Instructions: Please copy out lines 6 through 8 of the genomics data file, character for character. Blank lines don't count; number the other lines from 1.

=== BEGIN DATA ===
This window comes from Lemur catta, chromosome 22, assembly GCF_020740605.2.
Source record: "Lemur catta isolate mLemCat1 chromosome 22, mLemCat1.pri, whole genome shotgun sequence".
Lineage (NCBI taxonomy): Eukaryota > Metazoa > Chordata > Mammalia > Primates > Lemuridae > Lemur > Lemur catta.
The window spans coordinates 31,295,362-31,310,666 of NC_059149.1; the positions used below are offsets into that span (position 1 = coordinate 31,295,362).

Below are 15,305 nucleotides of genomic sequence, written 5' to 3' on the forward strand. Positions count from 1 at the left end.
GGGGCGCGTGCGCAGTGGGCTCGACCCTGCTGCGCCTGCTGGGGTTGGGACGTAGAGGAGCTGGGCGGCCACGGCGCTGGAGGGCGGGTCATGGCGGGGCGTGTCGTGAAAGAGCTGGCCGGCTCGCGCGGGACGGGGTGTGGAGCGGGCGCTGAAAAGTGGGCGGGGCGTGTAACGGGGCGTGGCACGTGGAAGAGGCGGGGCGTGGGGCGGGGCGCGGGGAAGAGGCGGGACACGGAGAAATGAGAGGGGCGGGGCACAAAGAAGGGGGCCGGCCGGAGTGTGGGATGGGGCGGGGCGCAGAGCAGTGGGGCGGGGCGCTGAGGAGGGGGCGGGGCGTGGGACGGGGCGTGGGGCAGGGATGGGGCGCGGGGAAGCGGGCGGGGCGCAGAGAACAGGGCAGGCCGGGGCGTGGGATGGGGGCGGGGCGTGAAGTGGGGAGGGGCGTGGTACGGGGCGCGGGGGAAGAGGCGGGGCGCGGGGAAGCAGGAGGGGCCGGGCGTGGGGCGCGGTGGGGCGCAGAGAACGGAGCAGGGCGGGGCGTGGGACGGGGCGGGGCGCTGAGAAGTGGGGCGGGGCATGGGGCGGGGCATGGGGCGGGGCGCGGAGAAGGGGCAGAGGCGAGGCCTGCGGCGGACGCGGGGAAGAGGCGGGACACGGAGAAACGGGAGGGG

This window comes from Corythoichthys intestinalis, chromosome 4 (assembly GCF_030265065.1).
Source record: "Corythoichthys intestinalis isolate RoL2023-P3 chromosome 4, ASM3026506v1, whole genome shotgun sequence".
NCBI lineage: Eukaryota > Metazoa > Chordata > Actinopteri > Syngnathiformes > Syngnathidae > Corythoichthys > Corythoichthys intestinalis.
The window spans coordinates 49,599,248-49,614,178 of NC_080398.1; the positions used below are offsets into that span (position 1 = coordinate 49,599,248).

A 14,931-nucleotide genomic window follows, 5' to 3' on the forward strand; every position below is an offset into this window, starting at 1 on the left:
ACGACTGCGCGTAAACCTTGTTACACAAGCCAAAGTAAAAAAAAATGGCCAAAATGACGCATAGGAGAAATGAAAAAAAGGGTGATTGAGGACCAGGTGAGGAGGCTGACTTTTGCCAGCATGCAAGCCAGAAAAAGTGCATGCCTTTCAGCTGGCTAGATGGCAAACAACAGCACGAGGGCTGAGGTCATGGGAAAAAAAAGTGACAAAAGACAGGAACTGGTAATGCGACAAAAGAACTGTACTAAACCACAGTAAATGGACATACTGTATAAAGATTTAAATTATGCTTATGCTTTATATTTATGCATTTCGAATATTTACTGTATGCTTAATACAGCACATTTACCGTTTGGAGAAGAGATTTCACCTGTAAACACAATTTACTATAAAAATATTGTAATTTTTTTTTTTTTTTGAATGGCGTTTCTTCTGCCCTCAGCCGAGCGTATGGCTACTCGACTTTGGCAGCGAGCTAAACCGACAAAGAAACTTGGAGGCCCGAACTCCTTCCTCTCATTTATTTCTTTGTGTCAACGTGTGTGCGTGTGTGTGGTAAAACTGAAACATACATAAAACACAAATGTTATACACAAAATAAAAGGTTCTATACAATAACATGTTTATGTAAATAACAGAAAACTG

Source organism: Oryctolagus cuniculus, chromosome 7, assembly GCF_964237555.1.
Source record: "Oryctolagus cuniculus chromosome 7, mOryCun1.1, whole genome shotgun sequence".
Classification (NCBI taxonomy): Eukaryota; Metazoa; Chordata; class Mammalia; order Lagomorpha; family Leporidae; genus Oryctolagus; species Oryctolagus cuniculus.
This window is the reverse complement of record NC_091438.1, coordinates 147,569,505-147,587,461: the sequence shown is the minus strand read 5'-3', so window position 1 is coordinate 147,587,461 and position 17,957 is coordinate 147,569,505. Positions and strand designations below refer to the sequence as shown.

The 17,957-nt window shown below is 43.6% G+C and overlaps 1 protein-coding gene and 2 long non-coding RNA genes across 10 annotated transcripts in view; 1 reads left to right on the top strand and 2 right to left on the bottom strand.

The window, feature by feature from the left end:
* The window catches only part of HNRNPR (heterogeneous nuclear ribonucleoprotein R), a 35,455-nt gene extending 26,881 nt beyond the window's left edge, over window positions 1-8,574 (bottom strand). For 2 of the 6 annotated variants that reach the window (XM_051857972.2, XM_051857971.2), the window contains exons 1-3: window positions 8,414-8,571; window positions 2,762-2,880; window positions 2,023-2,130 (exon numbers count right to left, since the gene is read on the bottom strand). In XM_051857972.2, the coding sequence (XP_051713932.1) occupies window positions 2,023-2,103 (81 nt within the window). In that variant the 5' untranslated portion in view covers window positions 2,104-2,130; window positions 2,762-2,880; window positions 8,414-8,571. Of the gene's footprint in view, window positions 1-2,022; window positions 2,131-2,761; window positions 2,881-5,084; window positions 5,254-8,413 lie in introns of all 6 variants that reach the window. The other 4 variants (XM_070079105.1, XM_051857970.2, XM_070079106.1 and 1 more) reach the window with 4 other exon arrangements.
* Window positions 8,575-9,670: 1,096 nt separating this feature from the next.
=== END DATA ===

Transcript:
GGGGCGCGTGCGCAGTGGGCTCGACCCTGCTGCGCCTGCTGGGGTTGGGACGTAGAGGAGCTGGGCGGCCACGGCGCTGGAGGGCGGGTCATGGCGGGGCGTGTCGTGAAAGAGCTGGCCGGCTCGCGCGGGACGGGGTGTGGAGCGGGCGCTGAAAAGTGGGCGGGGCGTGTAACGGGGCGTGGCACGTGGAAGAGGCGGGGCGTGGGGCGGGGCGCGGGGAAGAGGCGGGACACGGAGAAATGAGAGGGGCGGGGCACAAAGAAGGGGGCCGGCCGGAGTGTGGGATGGGGCGGGGCGCAGAGCAGTGGGGCGGGGCGCTGAGGAGGGGGCGGGGCGTGGGACGGGGCGTGGGGCAGGGATGGGGCGCGGGGAAGCGGGCGGGGCGCAGAGAACAGGGCAGGCCGGGGCGTGGGATGGGGGCGGGGCGTGAAGTGGGGAGGGGCGTGGTACGGGGCGCGGGGGAAGAGGCGGGGCGCGGGGAAGCAGGAGGGGCCGGGCGTGGGGCGCGGTGGGGCGCAGAGAACGGAGCAGGGCGGGGCGTGGGACGGGGCGGGGCGCTGAGAAGTGGGGCGGGGCATGGGGCGGGGCATGGGGCGGGGCGCGGAGAAGGGGCAGAGGCGAGGCCTGCGGCGGACGCGGGGAAGAGGCGGGACACGGAGAAACGGGAGGGG

This window comes from Corythoichthys intestinalis, chromosome 4 (assembly GCF_030265065.1).
Source record: "Corythoichthys intestinalis isolate RoL2023-P3 chromosome 4, ASM3026506v1, whole genome shotgun sequence".